Teaching Men of Good Will
“Go therefore and make disciples of people of all the nations, . . . teaching them to observe all the things I have commanded you.”—Matt. 28:19, 20.
1. (a) What is the outstanding failure of the old world’s educational systems? (b) What steps are men of good will taking to avoid destruction with the old world?
IMPROPER education will cost this world its life at the battle of Armageddon. It is not the failure of their schools to produce scientists and engineer in sufficient member that is the threat to their lasting security. It is their failure to teach men to fear God that is their downfall. As appropriate to modern-day Christendom as to ancient Israel are the words found in Hosea 4:6: “My people are destroyed for lack of knowledge: . . . seeing thou hast forgotten the law of thy God, I also will forget thy children.” (AS) But hundreds of thousands of men of good will are demonstrating their desire for education from a higher source by turning to Jehovah’s New World society. They say: “We will go with you, for we have heard that God is with you.” They want to learn. What they will be taught are ‘the things Jesus commanded.’ And the most effective way to teach them is in the way that Jesus and his apostles did.—Zech. 8:23, AS.
2. What are some of the outstanding things taught by Jesus?
2 Briefly, just what did Jesus teach? Primarily he came to bear witness to the truth about his Father, Jehovah, to glorify him and to make known his name. (John 17:4, 26; 18:37) He laid great emphasis on the kingdom of God as the thing for which men should pray and in which they should put their confidence. He taught his disciples to seek it first. (Matt. 6:10, 33) They learned about God’s provision for salvation. The need for love and humility was impressed on their minds. He taught them to demonstrate their faith by works of faith, to become teachers of the truth. And he taught them both to have and to help others to have faith in the Holy Scriptures.
3. What will result if we copy Jesus’ method of teaching?
3 As we carefully study Jesus’ method of instruction we will be happy to find our own teaching ability improve and our fruitfulness in the ministry increase. We should not expect that all will listen; not all listened to him. But the sheep recognized his voice and followed him because he is the Right Shepherd. If we teach the things that Jesus did and in the way he did, then through us the sheep will also be able to recognize the voice of the Right Shepherd and will eagerly turn and follow, not us, but him.—John 10:16.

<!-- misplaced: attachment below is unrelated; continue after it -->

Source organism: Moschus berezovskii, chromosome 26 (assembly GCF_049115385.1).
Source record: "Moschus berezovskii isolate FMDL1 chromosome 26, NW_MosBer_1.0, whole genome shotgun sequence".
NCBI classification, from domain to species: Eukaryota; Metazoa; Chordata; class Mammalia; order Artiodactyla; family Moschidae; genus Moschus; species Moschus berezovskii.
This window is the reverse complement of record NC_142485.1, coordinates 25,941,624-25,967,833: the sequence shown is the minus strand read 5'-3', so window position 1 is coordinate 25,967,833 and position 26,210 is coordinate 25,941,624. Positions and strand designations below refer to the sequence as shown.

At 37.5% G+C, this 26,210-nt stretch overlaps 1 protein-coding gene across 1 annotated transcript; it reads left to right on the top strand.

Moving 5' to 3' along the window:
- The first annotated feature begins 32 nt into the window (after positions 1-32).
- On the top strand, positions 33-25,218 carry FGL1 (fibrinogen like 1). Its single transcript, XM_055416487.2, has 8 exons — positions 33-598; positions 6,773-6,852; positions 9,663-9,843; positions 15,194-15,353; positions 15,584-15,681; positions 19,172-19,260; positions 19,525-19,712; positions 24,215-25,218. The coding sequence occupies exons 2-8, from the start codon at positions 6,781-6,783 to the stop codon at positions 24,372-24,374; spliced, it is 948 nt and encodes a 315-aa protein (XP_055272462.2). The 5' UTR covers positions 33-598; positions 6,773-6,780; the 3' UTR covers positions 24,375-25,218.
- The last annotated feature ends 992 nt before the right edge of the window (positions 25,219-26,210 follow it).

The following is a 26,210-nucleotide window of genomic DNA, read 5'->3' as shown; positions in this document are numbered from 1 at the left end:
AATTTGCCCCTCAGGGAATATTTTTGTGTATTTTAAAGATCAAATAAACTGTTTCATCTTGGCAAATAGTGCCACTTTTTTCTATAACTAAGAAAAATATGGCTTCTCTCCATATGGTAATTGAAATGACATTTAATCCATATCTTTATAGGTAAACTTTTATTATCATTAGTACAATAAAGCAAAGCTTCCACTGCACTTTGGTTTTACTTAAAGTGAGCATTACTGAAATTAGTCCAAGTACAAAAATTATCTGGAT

4, 5. (a) What is the difference between preaching and teaching? (b) What things about the Father did Jesus teach his disciples?
4 It is one thing to tell another person, to preach to him; it is quite another to teach a person, to help him to understand and believe. Jesus patiently taught his disciples about the Father, because he knew that their taking in knowledge of Him would mean life. “The fear of Jehovah is the start of wisdom, and knowledge of the Most Holy One is what understanding is.” (Prov. 9:10) When they came to know Jehovah and have the proper fear of him, they would show wisdom, they would know what to do with the things they learned, because wisdom is the ability to use knowledge.
5 Jesus not only told them to pray to the Father but showed them how to do it. (Matt. 6:5-15) He taught them to rely on God, to accept the things that sustain life as provisions from their heavenly Father. (Matt. 6:25-34) He built up their confidence in the Scriptures as God’s Word by quoting from them and explaining them. To a Samaritan woman he explained that it would be wrong to limit the worship of God to some city or mountain, because “God is a Spirit, and those worshiping him must worship with spirit and truth.” (John 4:24) In view of man’s relationship to God, he pointed out that it is only right that man’s works should be done, not for self-exaltation, but to praise God. “Likewise let your light shine before mankind, that they may see your right works and give glory to your Father who is in the heavens.” (Matt. 5:16) Jesus had come to glorify his Father and to help men of good will to see their relationship to Him; so he made sure that these points were deeply impressed on the minds and hearts of his disciples.
6. With what illustrations did Jesus show what it means to ‘seek first the kingdom’?
6 ‘Seek first the kingdom of God.’ It is easy to say, but how can the point be expressed in such a way that its meaning will be understood and it will govern the life of the hearer? Jesus knew that if the things to be learned could be illustrated from the lives of his hearers, from their daily experiences, their desires and their customs, things would be most easily grasped, because his hearers could visualize the things of which he spoke. He likened the intense desire one should have for that kingdom to the desire a man must have so that, having found buried treasure, he would sell all his belongings to buy the field where it was located. (Matt. 13:44) He compared the ability to recognize the sign that would mark his presence in Kingdom power to the ability of one to observe the change of the seasons. He could learn if he wanted to. (Matt. 24:32, 33) The lack of gratitude for the invitation to the Kingdom was illustrated by the indifferent attitude of men invited by a king to a marriage feast, but who were too preoccupied with other interests to attend. Their disrespectful response to their ruler brought punishment upon them.—Matt. 22:1-14.
7. How did Jesus warn against false teachers and show that not all will inherit the Kingdom?